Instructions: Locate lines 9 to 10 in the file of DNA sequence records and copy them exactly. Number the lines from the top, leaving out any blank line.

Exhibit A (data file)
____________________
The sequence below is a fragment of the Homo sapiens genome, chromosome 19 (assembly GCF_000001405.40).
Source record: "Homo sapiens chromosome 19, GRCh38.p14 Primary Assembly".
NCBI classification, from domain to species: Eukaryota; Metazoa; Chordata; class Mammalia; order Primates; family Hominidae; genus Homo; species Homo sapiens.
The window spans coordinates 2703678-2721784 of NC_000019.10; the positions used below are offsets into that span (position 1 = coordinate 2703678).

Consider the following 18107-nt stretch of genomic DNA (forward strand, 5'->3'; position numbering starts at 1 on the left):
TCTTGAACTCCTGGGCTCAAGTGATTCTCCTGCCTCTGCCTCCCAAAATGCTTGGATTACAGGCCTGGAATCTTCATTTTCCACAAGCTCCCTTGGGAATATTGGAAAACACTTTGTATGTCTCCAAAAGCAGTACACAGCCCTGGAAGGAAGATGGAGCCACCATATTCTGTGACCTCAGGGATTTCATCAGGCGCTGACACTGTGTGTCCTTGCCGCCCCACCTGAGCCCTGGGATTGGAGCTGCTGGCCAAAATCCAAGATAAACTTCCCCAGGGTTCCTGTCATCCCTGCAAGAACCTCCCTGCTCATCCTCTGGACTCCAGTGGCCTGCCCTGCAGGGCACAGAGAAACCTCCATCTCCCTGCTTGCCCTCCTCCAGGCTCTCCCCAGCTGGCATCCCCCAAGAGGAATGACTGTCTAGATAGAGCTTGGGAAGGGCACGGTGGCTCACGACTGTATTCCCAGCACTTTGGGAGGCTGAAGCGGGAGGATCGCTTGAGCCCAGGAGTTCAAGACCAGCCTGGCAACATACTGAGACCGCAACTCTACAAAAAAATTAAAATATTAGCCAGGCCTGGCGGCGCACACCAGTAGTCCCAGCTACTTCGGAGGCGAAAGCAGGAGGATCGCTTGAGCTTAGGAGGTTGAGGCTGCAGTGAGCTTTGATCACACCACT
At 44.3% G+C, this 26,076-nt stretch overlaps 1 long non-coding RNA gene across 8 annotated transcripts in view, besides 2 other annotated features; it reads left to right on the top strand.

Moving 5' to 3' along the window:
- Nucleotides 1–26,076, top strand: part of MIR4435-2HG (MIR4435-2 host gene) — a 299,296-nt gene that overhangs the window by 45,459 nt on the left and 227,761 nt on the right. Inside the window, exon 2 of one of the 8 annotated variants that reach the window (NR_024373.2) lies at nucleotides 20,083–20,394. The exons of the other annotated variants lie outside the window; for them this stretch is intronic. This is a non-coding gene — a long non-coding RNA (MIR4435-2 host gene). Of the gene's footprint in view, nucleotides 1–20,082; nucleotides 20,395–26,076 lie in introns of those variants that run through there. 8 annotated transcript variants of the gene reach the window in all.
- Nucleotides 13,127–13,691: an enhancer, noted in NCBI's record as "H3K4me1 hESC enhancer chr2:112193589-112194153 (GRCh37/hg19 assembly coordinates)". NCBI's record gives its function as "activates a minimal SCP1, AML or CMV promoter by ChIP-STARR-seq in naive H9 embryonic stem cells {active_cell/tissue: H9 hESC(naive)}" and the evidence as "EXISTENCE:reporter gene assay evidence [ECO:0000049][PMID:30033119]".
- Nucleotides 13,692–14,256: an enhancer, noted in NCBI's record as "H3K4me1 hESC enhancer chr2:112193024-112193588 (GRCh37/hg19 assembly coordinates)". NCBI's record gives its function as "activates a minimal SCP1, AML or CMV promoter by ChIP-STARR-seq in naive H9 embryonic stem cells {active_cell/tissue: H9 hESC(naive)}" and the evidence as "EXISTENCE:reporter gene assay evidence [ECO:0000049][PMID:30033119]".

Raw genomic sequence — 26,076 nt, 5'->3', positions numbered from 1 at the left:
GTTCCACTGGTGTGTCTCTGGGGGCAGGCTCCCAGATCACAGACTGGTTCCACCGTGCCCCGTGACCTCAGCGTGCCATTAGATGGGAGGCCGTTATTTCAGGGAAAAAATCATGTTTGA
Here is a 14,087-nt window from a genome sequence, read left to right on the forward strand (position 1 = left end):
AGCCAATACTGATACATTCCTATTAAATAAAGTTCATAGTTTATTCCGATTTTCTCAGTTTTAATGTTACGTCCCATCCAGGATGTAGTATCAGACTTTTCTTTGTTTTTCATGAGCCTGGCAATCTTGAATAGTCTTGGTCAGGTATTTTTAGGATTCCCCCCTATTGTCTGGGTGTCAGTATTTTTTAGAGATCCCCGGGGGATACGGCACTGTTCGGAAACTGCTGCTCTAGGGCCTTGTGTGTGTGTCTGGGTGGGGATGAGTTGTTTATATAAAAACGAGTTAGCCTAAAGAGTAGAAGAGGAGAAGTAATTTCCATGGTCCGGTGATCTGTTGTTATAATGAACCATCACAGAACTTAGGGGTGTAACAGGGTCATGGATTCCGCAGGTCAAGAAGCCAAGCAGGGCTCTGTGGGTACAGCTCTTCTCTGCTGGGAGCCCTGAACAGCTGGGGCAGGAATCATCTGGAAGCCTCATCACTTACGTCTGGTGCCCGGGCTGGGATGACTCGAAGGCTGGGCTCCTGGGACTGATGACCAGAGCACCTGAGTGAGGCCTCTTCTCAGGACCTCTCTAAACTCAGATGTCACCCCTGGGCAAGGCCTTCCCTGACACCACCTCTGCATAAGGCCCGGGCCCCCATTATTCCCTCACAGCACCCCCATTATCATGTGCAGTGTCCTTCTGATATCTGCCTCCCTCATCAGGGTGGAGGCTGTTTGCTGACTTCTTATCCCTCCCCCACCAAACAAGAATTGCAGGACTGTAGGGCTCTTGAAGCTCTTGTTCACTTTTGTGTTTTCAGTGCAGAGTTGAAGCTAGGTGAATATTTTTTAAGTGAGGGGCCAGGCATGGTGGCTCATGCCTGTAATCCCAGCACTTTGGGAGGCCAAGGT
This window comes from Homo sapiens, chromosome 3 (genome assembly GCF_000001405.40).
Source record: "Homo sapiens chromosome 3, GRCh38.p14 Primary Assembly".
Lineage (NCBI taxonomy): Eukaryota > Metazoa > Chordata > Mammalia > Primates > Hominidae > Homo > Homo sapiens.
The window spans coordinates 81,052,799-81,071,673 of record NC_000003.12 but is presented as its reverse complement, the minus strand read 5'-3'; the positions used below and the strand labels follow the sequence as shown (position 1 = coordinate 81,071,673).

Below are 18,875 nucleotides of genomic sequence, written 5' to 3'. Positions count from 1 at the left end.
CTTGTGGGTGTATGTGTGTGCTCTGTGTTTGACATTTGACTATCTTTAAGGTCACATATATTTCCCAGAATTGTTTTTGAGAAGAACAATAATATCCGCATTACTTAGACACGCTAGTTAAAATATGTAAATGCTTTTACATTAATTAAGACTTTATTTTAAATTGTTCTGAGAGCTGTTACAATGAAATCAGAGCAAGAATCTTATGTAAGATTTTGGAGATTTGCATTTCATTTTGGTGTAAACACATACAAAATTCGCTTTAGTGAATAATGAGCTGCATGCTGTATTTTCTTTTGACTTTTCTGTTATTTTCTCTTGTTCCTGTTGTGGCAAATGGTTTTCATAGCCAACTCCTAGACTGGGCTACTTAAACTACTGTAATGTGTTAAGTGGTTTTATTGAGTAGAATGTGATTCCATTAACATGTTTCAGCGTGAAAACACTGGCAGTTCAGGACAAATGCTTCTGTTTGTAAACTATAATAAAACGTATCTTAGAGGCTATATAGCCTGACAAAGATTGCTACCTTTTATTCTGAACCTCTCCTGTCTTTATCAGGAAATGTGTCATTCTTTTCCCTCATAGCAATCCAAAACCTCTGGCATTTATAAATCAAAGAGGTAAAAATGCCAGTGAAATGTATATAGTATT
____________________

- Nucleotides 1–26,076, top strand: part of MIR4435-2HG (MIR4435-2 host gene) — a 299,296-nt gene that overhangs the window by 45,459 nt on the left and 227,761 nt on the right. Inside the window, exon 2 of one of the 8 annotated variants that reach the window (NR_024373.2) lies at nucleotides 20,083–20,394. The exons of the other annotated variants lie outside the window; for them this stretch is intronic. This is a non-coding gene — a long non-coding RNA (MIR4435-2 host gene). Of the gene's footprint in view, nucleotides 1–20,082; nucleotides 20,395–26,076 lie in introns of those variants that run through there. 8 annotated transcript variants of the gene reach the window in all.
- Nucleotides 13,127–13,691: an enhancer, noted in NCBI's record as "H3K4me1 hESC enhancer chr2:112193589-112194153 (GRCh37/hg19 assembly coordinates)". NCBI's record gives its function as "activates a minimal SCP1, AML or CMV promoter by ChIP-STARR-seq in naive H9 embryonic stem cells {active_cell/tissue: H9 hESC(naive)}" and the evidence as "EXISTENCE:reporter gene assay evidence [ECO:0000049][PMID:30033119]".